Language Selection

English French German Italian Portuguese Spanish

OOo

LibreOffice 3.4 Beta 1 Available, Oracle Unchains OpenOffice

Filed under
LibO
OOo

linuxjournal.com: April 15 brought some interesting developments in the office suite front. Oracle's press release announcing its intention of halting commercial interest in OpenOffice.org came hours before The Document Foundation announced the release of LibreOffice 3.4 Beta 1.

Desktop Publishing Software With OpenOffice

Filed under
OOo

lockergnome.com: Recently I was asked by a family member to set them up with a copy of Publisher. Apparently, they weren’t aware of the cost involved in purchasing this software, so I suggested we look into some free alternatives that might better meet their needs.

20 things we'd change about OpenOffice.org

Filed under
OOo

techradar.com: OpenOffice.org is a huge lumbering beast. Here are 20 things we'd change about it to make it better.

Open office dilemma: OpenOffice.org vs. LibreOffice

Filed under
LibO
OOo

infoworld.com: Dueling open source alternatives to Microsoft Office match word processors, spreadsheets, and much more; which one should you choose?

New OpenOffice.org Suite: Adequate, but Uninspiring

Filed under
OOo

eweek.com: The open-source office-productivity suite appears doomed for mediocrity.

What an office suite should look like

Filed under
LibO
Software
OOo

dedoimedo.com: In between Web apps, which tend to be minimalistic, children-oriented stripped-down versions of popular programs and massively decorated KDE-centric office suites, which probably represents the far end of the spectrum, the common user will have a tough time choosing the best program for writing documents and presenting stuff. But making the right choice for your favorite software is only the beginning of the problem.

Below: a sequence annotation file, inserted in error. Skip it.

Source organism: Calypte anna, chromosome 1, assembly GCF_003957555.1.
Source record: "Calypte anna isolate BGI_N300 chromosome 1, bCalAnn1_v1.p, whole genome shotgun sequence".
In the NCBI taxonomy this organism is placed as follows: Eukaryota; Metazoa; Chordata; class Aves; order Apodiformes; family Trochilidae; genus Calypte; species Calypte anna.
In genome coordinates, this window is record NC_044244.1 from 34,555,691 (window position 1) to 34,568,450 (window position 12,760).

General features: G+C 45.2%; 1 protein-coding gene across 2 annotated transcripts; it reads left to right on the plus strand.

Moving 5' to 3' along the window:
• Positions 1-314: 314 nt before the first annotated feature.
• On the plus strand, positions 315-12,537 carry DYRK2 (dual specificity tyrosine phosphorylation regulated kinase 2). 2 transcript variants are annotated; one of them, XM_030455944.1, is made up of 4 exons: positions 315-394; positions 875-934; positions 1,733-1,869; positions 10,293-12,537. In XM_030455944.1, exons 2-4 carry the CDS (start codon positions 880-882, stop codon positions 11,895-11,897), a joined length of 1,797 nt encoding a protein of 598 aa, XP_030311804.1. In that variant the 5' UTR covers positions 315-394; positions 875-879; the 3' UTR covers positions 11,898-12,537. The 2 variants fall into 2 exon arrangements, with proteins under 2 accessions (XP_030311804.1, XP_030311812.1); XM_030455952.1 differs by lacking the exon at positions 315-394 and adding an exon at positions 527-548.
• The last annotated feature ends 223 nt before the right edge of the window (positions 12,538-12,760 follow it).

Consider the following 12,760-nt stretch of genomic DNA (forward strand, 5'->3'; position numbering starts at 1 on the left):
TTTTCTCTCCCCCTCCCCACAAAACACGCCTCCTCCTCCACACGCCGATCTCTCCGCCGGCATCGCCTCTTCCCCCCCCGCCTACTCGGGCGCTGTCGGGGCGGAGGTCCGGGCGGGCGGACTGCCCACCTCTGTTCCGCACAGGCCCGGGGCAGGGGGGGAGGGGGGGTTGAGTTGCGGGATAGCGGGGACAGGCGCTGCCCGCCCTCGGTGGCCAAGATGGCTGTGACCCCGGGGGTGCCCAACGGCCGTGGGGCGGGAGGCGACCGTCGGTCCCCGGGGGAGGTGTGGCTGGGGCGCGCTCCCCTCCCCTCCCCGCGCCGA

OpenOffice.org vs. LibreOffice

Filed under
LibO
OOo

earthweb.com: On September 28, 2010, LibreOffice was announced as a fork of the OpenOffice.org office suite. However, it was only last week that the two rivals released their 3.3 versions, and users had the chance to see whether the differences in the culture of the projects made any difference in the code.

OpenOffice.org 3.3

Filed under
OOo

zdnet.co.uk: This is a welcome update, but it's definitely a point release: unless you're looking for an alternative to Microsoft Office on financial or philosophical grounds, 3.3 may not be the version to make you switch.

OpenOffice.org 3.3 Released to Deaf Ears

Filed under
OOo

ostatic.com: One day after the announcement of LibreOffice 3.3, Oracle released the free version of OpenOffice.org. Perhaps it was due to the lack of fanfare, but it seems this release was met with a collective indifference.

OpenOffice.org 3.3.0 released

Filed under
OOo

openoffice.org: The newest Release of OpenOffice.org is out now and available for download. New things are described in detail in the Feature Overview. The technical Release Notes are also available.

Syndicate content

More in Tux Machines

ammortizzata Scarpe Nike Zoom Winflo 2 marche che producono